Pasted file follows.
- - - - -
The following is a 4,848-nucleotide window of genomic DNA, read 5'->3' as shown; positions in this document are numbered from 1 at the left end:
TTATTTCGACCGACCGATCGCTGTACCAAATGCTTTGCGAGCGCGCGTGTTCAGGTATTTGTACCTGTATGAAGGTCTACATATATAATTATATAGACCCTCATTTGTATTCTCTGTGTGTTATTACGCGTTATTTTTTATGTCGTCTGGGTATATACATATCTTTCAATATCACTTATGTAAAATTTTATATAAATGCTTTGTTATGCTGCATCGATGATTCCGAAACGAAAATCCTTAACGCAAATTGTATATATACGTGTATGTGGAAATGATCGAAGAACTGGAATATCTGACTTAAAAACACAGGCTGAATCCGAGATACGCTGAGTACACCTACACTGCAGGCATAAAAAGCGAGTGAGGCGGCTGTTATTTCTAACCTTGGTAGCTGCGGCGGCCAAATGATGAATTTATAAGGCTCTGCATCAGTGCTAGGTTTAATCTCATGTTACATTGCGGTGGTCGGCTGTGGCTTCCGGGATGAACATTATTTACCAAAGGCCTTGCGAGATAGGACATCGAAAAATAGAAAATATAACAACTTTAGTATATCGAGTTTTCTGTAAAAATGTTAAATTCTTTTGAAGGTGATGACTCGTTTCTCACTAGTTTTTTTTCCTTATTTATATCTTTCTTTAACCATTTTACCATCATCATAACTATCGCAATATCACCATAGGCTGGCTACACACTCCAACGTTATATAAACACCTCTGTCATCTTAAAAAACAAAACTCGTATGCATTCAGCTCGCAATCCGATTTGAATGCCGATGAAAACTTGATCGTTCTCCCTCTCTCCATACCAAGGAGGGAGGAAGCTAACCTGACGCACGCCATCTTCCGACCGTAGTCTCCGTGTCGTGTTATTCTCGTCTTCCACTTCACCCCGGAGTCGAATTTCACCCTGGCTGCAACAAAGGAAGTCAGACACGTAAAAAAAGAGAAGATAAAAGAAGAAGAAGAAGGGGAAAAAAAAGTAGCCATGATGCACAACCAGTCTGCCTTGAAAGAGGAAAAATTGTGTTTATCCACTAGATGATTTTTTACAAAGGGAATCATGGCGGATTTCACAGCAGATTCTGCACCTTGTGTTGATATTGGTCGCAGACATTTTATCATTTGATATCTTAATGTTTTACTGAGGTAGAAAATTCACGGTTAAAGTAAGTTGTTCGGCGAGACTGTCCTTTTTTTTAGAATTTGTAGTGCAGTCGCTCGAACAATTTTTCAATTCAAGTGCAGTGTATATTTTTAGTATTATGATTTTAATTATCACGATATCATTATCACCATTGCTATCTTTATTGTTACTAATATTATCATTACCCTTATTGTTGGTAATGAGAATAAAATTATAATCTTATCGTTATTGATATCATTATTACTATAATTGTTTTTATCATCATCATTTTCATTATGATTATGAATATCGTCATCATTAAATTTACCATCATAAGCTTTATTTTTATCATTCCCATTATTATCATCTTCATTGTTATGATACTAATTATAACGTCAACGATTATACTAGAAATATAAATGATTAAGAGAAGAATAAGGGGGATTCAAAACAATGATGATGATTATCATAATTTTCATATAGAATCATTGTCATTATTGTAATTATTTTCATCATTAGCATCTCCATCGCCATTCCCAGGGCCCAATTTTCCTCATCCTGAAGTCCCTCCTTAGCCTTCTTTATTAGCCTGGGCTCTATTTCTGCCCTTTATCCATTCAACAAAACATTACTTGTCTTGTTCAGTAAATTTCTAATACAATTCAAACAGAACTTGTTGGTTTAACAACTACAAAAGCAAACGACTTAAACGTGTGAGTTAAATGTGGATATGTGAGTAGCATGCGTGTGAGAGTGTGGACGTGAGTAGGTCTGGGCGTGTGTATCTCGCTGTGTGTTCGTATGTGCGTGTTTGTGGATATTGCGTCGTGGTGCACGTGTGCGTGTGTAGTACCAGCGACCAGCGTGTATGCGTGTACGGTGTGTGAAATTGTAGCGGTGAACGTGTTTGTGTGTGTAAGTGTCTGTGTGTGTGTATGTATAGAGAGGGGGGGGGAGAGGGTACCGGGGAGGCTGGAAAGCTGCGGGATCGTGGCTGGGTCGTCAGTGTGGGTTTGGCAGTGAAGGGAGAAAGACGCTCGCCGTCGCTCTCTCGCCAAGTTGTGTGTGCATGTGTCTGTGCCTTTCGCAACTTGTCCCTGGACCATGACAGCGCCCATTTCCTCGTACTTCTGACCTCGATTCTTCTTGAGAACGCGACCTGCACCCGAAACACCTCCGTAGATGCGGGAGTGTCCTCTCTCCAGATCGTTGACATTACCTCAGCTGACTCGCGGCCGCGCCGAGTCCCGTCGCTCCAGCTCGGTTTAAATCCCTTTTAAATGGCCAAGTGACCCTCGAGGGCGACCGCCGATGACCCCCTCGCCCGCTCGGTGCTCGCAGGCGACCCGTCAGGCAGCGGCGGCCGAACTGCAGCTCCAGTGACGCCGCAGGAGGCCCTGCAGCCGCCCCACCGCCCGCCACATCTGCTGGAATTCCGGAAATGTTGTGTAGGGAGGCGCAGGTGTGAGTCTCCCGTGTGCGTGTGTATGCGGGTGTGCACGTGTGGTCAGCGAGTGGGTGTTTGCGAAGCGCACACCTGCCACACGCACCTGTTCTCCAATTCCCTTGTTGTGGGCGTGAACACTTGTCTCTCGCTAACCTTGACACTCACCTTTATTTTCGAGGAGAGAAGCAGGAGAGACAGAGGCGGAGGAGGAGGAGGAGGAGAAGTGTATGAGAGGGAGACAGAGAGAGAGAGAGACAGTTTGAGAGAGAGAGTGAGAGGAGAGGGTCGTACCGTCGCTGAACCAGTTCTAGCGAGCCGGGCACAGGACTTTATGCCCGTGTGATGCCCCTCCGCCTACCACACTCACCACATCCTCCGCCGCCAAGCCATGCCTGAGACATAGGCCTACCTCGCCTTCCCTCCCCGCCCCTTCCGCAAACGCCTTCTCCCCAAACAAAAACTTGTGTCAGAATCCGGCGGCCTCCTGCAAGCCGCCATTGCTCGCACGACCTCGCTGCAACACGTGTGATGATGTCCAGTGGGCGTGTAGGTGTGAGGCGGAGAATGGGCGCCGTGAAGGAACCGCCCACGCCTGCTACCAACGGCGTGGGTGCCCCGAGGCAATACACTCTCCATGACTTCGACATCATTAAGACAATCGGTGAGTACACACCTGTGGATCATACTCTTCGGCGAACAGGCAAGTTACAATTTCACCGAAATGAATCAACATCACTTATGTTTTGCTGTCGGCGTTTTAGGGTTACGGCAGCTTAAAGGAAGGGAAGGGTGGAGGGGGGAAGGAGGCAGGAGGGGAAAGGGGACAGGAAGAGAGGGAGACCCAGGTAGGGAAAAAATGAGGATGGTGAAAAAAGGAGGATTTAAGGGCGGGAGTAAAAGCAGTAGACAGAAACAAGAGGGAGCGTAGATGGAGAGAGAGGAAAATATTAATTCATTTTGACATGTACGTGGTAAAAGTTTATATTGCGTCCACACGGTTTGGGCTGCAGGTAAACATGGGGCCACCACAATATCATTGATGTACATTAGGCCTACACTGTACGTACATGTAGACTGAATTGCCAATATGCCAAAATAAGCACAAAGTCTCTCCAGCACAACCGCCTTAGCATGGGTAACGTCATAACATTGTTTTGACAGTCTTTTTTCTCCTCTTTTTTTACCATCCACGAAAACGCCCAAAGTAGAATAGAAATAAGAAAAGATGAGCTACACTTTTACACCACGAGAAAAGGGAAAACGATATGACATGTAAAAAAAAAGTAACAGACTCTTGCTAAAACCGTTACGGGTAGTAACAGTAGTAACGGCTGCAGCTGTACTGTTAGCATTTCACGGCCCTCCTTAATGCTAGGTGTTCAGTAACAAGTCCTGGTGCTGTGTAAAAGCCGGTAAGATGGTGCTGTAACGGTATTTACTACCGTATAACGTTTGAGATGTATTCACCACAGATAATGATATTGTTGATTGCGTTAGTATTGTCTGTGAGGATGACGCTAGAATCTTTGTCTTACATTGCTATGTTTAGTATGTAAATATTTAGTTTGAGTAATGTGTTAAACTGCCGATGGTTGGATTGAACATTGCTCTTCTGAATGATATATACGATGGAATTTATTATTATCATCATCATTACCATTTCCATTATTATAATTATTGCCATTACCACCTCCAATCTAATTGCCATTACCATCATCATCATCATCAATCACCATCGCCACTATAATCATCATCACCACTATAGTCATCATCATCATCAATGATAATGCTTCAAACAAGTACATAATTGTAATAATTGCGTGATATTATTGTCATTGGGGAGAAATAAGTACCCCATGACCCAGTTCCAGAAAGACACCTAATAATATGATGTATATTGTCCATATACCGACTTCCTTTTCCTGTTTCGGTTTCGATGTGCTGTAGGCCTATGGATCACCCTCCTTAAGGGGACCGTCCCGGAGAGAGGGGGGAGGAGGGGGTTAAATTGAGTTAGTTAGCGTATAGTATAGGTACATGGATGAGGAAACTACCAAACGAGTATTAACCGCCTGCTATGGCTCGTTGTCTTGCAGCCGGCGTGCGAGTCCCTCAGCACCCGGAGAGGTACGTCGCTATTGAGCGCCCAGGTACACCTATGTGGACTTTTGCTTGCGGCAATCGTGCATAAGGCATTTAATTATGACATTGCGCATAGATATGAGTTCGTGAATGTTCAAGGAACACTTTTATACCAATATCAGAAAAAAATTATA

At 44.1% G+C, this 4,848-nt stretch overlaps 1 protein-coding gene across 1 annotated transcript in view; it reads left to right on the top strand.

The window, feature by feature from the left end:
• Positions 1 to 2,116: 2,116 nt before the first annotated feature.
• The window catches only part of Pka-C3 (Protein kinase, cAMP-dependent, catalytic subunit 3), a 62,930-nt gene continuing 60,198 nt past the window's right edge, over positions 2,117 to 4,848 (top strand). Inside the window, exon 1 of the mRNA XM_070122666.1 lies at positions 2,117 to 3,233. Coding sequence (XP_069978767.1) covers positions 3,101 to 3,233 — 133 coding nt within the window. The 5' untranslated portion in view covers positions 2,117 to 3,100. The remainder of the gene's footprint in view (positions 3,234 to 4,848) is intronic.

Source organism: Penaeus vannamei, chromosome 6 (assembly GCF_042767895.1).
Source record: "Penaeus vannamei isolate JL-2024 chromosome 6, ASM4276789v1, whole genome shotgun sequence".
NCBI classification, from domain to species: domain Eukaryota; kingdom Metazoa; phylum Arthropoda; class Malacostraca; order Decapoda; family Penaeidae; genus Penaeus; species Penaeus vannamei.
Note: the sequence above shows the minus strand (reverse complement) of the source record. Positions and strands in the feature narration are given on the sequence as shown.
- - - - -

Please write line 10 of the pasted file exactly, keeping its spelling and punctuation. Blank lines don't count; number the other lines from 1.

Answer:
Note: the sequence above shows the minus strand (reverse complement) of the source record. Positions and strands in the feature narration are given on the sequence as shown.